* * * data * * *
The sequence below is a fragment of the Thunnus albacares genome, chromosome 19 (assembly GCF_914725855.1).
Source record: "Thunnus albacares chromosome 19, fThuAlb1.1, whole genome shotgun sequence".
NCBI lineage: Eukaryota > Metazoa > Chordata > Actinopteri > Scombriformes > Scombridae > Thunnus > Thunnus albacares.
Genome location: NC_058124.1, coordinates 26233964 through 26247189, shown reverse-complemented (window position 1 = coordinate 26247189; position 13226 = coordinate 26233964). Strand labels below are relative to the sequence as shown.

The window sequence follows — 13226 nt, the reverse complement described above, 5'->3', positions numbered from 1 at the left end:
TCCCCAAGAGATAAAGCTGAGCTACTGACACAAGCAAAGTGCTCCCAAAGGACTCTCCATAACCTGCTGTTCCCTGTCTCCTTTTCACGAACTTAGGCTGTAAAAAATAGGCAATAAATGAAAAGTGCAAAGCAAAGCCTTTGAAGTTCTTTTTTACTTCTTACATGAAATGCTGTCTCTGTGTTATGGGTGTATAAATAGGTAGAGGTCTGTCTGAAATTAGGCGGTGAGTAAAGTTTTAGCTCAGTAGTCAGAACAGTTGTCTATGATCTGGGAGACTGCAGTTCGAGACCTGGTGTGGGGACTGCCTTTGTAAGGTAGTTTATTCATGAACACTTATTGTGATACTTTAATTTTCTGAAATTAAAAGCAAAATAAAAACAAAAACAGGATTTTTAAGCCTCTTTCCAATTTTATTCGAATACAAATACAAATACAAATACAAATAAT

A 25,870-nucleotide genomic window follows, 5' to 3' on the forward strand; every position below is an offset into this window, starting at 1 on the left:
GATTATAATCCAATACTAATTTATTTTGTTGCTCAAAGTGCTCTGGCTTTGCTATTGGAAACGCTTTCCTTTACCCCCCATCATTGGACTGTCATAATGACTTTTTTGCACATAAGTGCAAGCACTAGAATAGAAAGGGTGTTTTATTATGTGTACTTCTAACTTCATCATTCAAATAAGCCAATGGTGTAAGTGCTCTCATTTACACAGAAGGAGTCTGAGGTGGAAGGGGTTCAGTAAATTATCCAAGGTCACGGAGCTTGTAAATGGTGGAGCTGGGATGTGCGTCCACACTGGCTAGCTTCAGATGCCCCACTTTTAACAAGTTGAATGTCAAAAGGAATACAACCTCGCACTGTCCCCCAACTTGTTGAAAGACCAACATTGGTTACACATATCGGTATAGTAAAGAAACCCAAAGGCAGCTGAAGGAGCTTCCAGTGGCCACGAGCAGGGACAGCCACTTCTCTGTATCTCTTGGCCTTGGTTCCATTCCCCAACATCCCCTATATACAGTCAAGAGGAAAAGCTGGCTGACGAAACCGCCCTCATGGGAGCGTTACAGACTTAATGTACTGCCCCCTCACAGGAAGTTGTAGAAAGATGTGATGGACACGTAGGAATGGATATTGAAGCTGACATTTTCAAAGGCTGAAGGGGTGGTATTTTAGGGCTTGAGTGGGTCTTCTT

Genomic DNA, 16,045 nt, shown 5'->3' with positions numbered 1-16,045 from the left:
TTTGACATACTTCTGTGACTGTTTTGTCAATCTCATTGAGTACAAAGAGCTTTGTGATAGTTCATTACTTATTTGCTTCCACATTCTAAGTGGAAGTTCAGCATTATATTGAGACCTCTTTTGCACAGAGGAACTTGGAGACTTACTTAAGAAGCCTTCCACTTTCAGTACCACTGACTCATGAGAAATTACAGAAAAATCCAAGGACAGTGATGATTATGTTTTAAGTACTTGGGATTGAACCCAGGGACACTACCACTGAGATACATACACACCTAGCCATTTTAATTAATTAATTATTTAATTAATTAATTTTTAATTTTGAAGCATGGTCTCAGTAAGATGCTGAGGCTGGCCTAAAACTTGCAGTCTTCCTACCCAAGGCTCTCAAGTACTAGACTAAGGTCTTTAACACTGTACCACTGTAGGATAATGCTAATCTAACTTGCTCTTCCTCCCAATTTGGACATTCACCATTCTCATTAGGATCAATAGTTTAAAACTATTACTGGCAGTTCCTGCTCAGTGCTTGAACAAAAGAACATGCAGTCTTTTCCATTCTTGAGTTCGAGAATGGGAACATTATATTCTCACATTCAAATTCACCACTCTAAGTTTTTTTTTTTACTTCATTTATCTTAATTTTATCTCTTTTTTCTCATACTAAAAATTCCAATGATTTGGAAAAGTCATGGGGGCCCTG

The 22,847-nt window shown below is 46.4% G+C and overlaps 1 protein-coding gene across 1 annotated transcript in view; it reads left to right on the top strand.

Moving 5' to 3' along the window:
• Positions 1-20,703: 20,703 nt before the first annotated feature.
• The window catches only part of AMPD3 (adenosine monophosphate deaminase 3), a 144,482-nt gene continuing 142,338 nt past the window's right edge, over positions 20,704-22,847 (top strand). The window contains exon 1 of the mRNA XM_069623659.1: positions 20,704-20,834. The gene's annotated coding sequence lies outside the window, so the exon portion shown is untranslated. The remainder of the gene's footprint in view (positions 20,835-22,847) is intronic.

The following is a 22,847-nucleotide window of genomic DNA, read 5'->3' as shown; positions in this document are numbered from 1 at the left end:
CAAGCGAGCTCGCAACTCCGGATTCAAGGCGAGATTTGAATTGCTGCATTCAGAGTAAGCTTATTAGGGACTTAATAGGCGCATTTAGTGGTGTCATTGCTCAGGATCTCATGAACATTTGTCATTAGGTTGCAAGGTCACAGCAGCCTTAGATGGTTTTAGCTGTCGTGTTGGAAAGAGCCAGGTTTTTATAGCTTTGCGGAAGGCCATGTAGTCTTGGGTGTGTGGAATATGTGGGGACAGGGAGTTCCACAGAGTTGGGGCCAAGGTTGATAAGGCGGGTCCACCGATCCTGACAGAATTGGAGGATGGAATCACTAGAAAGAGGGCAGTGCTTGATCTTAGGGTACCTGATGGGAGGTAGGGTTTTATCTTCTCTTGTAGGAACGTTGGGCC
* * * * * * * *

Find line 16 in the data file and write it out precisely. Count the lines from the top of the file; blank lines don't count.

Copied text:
CAAGCGAGCTCGCAACTCCGGATTCAAGGCGAGATTTGAATTGCTGCATTCAGAGTAAGCTTATTAGGGACTTAATAGGCGCATTTAGTGGTGTCATTGCTCAGGATCTCATGAACATTTGTCATTAGGTTGCAAGGTCACAGCAGCCTTAGATGGTTTTAGCTGTCGTGTTGGAAAGAGCCAGGTTTTTATAGCTTTGCGGAAGGCCATGTAGTCTTGGGTGTGTGGAATATGTGGGGACAGGGAGTTCCACAGAGTTGGGGCCAAGGTTGATAAGGCGGGTCCACCGATCCTGACAGAATTGGAGGATGGAATCACTAGAAAGAGGGCAGTGCTTGATCTTAGGGTACCTGATGGGAGGTAGGGTTTTATCTTCTCTTGTAGGAACGTTGGGCC